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Six Degrees: If I Owned the Team – TriMet

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City bus in Portland, Oregon, USA Photo by: Edwin Remsburg/VW Pics via Getty Images

1) Okay, kids, we’re gonna start a new series today. A series that might make Merritt Paulson angry, but will more likely make him howl with laughter. Over the next six or seven weeks, I’m going to tell you what I’d do if, one, I owned the Timbers/Thorns, and two, I was absurdly rich. Not Jeff Bezos-rich, but richer than Merritt Paulson. Rich enough that the team wasn’t my main source of income, but was more of a hobby. Rich enough that I didn’t need the team to make a profit, I just needed them to break even.

I’ve got a bunch of ideas already planned out, some plausible, some implausible, but all pretty cool in a this-will-never-happen-but-it’s-fun-to-imagine kind of way.

2) This week’s idea: your ticket to the game is also a TriMet day pass. Not a coupon that will get you a discount on a day pass, but an actual day pass. On game day, you just show your ticket to the bus driver/streetcar driver/max driver and they let you on. All day, all night, just like any other day pass.

3) The details: this could mean a lot of money for TriMet. How much?

TriMet’s website tells me that a day pass costs $5. 17 days a year, I’ll have about 25,000 people coming to watch the Timbers play. At $5 a pop, that’s $125,000 for TriMet each game, and $2,125,000 over the course of the year. Think they’d like another $2,125,000?

But what if owner-C.I. wants a bargain rate? Could I talk TriMet down to $1? That would still be an extra $25,000 for TriMet each and every game day, and $425,000 over the course of the year. Think they’d like that money?

And that’s just for the 17 regular season Timbers games. If I got the same deal for the Thorns, that’s 20,000 fans, 12 days a year.

Then there are preseason games, postseason games, and the occasional US Open Cup and CCL games. Altogether, we’re looking at 35-40 days each year. Even if owner-C.I. talked TriMet down to $1 per ticket, we’d still be putting a lot of money into TriMet’s pockets. What price do you think they’d give me? One dollar per day pass? Two dollars? The full five dollars?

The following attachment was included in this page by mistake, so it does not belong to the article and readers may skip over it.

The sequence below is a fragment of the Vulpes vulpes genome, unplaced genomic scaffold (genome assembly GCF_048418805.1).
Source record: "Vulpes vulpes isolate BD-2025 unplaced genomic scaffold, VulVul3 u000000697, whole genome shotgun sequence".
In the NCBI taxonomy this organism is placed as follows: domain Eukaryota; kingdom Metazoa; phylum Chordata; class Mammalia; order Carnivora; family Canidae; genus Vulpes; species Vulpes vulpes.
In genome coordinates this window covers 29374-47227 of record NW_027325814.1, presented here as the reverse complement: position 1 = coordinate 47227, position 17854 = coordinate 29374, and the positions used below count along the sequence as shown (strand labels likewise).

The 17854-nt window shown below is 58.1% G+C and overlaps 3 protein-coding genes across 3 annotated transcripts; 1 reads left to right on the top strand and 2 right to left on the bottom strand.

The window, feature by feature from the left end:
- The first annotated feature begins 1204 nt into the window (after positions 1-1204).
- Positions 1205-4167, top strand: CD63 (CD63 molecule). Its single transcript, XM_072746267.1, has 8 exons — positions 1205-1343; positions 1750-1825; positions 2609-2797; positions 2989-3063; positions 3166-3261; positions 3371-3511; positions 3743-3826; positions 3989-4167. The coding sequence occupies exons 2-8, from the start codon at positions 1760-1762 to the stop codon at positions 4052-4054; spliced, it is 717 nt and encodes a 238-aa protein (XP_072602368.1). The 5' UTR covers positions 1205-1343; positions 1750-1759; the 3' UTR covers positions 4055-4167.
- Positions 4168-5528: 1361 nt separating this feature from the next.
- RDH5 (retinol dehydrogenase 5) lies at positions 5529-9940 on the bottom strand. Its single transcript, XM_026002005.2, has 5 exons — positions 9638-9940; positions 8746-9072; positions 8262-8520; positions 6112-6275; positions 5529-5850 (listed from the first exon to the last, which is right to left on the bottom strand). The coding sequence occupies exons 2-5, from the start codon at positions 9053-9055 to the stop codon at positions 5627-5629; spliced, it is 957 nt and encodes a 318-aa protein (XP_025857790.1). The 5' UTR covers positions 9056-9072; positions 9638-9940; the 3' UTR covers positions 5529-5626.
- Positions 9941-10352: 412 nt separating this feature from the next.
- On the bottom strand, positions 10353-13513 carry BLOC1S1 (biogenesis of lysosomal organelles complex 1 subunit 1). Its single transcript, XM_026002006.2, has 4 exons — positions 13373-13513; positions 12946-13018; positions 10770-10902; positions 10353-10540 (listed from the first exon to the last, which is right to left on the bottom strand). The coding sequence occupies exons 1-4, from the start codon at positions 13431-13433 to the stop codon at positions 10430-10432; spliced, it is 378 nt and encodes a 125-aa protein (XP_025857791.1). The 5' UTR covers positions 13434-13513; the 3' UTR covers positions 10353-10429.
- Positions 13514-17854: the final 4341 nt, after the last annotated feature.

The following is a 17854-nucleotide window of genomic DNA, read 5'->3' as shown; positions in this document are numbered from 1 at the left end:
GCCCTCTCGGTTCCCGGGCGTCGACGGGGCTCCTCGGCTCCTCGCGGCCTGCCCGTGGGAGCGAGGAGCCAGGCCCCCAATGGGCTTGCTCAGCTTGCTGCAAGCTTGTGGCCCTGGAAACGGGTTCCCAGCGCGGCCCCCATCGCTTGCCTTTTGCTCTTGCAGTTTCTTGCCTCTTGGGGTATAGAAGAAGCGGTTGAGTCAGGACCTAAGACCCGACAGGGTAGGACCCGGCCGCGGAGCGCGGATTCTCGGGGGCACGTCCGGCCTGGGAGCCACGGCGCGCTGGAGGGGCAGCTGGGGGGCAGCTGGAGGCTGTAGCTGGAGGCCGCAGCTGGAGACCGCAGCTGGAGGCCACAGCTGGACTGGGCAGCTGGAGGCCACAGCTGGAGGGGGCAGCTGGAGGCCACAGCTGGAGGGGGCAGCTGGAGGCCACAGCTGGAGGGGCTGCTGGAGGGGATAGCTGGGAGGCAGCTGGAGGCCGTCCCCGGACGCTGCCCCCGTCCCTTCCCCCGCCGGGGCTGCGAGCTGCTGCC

4) The positives: so many people could benefit from this.

The fans? Some of them will continue to drive, but others would love to leave their car at home. They wouldn’t have to deal with downtown traffic, they wouldn’t have to find/pay for parking, and once at the game, they could drink an extra beer or two, knowing they wouldn’t have to drive home.

TriMet? They’d get a big wad of money 35-40 times a year. And since not all fans will use the day pass, some of that money would be straight profit. Plus, if fans like the experience, TriMet might pick up some new daily riders.

Portland businesses? This might be a windfall for them, too, since fans might use the day pass to come into town early. Think about it, if you’re a fan and you’ve suddenly got this free day pass, you and the family might decide to make Timbers and Thorns games an all-day thing. You could have breakfast at home, grab the MAX into town, take the kids to OMSI, get lunch at that sushi place everyone likes, maybe go shopping at that spot your friend told you about, see that thing at Pioneer Courthouse square, get dinner, go to the Timbers/Thorns game, drink a few extra beers, then take TriMet home. No driving, no parking, just a fun day and a whole bunch of money spent at local businesses.

5) The potential negatives: how am I paying for this?

Do I raise ticket prices a little? Fans might not mind an extra $1/game, but $5? Fans won’t like that, even with the free day pass. Especially the ones who like driving.

And would TriMet want a whole bunch of new riders on game days? I assume they would, but maybe I’m wrong. Maybe it would be a giant headache for them.

What if I went to the Chamber of Commerce (or the Better Business Bureau or whatever) and told them people might come into town for the day and spend a lot of money? Maybe they’d pitch in a little money to make this happen. Hell, if I sell it right, maybe they’d pay for the whole thing.

6) In the real world, where Merritt Paulson still owns the team, could this actually happen? Hard to say, since I don’t know the true economics of this. Yes, this feels like a situation where everyone benefits, but nothing is ever perfect. Maybe TriMet would want too much money. Maybe they can’t handle extra riders. Maybe the people who run the downtown parking lots would fight to keep this from happening. Maybe Uber would fight it.

Or, hell, maybe we fans would fight it. A lot of people really don’t like public transit. They don’t even like the idea of it. If those fans found out this idea would increase their ticket prices a buck or two, maybe they’d raise enough hell that the team would give up on the idea.

But it’s a neat idea and in the imaginary world where I own the team and am rich enough that I don’t need to make a profit, I’d definitely try to make this happen.


What do you think? Bad idea? Good idea but slightly flawed? What flaws do you spot? Gimme some ideas to fix them. Let’s see if we can make this happen – in our imaginary world, at least.